Sustainability is integral to how we live, and invest
In the world of investments, a trend that has become stronger since the outbreak is the increase of inflows into Environmental, Social and Governance (ESG) focused funds and companies.
We have now entered a brave new world. Choppy, unprecedented waters. A world that is expected to be somewhat, if not significantly different from the world we inhabited before January, or February 2020. In this unknown territory, making big decisions is a challenge. Deciding where to invest is one of them.
In the world of investments, a trend that has become stronger since the outbreak is the increase of inflows into ESG focused funds and companies. ESG means using Environmental, Social and Governance factors to determine an investment decision. In the book titled “Invest For Good”, published way before the pandemic, in July 2019, famed investor and one of the authors, Mark Mobius, highlighted that ESG investing was one of the two main changes destabilising the status quo for professional investors (for the curious, the second factor mentioned in the book was passive investing).
Recent data suggests that this change has become much more pronounced since the COVID-19 outbreak. Investor research and data company Morningstar highlighted that in the first quarter of 2020, two-thirds of sustainable funds performed better when compared to the average of all types of funds, sustainable and non-sustainable. Another, more recent report by Morningstar, released on 15th June, highlighted the resilience of ESG investing in volatile times.
The report found that in the past 1, 3 and 5 years, ESG stocks and fund strategies lost less money and were less volatile than their non-ESG counterparts. Furthermore, a recent report by BlackRock highlighted that “in the first quarter of 2020, we have observed better risk-adjusted performance across sustainable products globally, with 94% of a globally-representative selection of widely-analyzed sustainable indices outperforming their parent benchmarks”. Finally, a Financial Times article pointed towards MSCI data which showed that corporate bonds and equities with high ESG ratings outperformed the index recently.
It can be argued that some of this outperformance can be attributed to the underperformance of energy stocks. However, this might just explain the outperformance partially. According to the BlackRock report mentioned above, companies with a focus on sustainability have a stronger probability of longer-term outperformance when compared to companies with poor sustainability profiles. Their research indicated that outperformance of ESG funds or ESG ‘compliant’ companies can largely be attributed to sustainability characteristics such as job satisfaction, customer relations and effectiveness of the company’s board.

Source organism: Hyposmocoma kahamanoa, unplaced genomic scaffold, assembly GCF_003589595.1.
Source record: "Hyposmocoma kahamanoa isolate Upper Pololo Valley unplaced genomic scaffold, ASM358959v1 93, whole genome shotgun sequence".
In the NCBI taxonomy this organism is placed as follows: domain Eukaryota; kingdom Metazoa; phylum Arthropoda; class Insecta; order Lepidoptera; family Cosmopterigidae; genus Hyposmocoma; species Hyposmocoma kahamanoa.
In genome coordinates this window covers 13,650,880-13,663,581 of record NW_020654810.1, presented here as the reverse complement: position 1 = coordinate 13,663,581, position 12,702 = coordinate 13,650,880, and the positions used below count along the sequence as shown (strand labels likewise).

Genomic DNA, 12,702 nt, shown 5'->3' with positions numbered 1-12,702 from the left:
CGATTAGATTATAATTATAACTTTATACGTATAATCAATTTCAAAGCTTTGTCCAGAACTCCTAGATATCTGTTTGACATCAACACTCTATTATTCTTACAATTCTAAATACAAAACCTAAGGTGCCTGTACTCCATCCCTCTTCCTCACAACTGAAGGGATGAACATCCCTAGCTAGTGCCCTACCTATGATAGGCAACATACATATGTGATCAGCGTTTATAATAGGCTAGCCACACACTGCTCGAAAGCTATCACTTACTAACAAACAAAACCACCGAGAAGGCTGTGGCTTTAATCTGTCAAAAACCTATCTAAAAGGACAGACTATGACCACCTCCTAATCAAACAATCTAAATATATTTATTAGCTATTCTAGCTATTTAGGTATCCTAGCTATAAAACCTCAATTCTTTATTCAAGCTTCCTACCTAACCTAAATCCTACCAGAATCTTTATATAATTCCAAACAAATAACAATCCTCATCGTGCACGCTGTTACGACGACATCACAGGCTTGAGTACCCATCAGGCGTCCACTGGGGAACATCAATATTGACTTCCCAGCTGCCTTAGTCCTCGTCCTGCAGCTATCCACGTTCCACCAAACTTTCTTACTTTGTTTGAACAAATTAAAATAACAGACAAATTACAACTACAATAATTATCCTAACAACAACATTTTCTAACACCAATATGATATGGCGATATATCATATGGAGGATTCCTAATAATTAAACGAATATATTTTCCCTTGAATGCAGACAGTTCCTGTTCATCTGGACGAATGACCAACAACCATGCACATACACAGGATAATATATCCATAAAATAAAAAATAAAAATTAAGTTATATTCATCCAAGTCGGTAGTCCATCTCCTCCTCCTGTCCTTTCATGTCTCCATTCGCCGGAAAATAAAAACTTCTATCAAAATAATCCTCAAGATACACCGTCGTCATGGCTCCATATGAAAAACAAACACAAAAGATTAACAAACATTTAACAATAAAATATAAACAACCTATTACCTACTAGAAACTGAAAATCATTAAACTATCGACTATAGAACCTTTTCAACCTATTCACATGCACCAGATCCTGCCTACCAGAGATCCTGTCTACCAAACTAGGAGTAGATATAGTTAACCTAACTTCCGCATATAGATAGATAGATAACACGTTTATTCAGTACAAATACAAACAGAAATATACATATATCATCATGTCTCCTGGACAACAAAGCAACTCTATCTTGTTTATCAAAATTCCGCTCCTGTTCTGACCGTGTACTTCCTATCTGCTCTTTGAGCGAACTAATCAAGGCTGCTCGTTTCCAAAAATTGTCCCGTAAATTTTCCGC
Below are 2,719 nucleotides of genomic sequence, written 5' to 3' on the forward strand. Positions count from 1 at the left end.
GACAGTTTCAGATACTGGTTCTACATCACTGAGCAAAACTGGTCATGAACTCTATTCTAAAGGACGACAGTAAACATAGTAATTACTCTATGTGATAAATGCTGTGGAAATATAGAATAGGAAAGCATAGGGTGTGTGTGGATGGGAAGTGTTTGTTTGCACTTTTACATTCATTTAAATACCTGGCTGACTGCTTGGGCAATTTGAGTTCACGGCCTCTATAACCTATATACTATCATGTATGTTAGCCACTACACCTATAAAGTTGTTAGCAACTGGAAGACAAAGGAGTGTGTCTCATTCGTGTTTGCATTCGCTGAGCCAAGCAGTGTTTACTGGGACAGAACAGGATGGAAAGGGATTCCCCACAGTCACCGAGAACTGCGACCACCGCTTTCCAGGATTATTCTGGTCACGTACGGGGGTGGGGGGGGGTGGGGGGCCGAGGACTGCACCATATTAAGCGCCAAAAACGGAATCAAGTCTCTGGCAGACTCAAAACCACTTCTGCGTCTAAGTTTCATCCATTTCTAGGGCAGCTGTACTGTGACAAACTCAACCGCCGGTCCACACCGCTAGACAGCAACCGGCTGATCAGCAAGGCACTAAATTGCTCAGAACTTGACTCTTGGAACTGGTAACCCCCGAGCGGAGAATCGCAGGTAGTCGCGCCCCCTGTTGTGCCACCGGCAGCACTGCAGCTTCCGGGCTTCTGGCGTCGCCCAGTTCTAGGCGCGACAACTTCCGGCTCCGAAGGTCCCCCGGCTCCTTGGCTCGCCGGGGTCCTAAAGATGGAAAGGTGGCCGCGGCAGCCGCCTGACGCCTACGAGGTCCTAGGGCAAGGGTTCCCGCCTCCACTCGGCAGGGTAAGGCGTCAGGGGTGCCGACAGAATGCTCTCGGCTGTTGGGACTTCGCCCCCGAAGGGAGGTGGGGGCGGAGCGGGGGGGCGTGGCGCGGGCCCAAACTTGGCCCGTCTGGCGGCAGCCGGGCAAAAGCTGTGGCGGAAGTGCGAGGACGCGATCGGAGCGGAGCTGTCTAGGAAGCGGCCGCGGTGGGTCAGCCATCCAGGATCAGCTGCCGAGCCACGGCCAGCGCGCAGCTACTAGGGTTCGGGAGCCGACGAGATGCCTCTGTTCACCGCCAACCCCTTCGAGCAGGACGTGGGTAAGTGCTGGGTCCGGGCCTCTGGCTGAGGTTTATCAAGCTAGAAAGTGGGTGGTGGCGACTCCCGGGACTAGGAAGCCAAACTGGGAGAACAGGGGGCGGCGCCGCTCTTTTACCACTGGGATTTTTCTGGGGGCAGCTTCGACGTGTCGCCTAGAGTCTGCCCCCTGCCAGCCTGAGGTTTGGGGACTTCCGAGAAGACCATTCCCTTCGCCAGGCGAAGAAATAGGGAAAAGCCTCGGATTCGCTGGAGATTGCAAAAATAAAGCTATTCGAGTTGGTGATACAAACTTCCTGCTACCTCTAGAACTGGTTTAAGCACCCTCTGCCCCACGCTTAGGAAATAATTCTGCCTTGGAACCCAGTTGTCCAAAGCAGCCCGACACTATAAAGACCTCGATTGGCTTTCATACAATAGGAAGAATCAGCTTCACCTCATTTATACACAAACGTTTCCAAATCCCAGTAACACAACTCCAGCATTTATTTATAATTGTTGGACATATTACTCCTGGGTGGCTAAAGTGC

As a large number of companies from a wide variety of sectors come out battered from this crisis, will they still give environmental and social impact preference over surviving and trying to generate profits? Will sustainability feel like an unaffordable luxury for cash-strapped companies, as pointed out in a recent article with the Financial Times? Turns out, these concerns might be short-lived.
Like consumer habits in retail are changing towards sustainable fashion, organic goods among others, investment habits are undergoing a similar change as well. A recent press article quoted BlackRock CEO Larry Fink saying “We believe that sustainable investing is the strongest foundation for client portfolios going forward”. The article added another quote from an expert that ‘ESG stocks’ also tend to be tech companies which, by-definition are more innovative than the average. Other larger trends at play might also ensure the strengthening of this trend. E.g. as pointed out by the FT article referred to earlier, the EU is looking to make emissions eligibility criteria for airlines to apply for bailouts. The article further highlights that 2 out of 3 shareholder proposals at annual meetings address environmental and social matters.
The Morningstar report from June highlighted earlier pointed out that the growth in popularity for ESG investing has moved it beyond just a feel-good idea. As more money in the world flows into ESG focused strategies, companies around the world, especially in countries such as India, might want to align themselves to the principles that drive an ESG focused investor. If not, they might risk losing out on an increasingly larger pool of investment.
Vaibhav Kapoor is a finance and strategy professional with c.12 years of experience.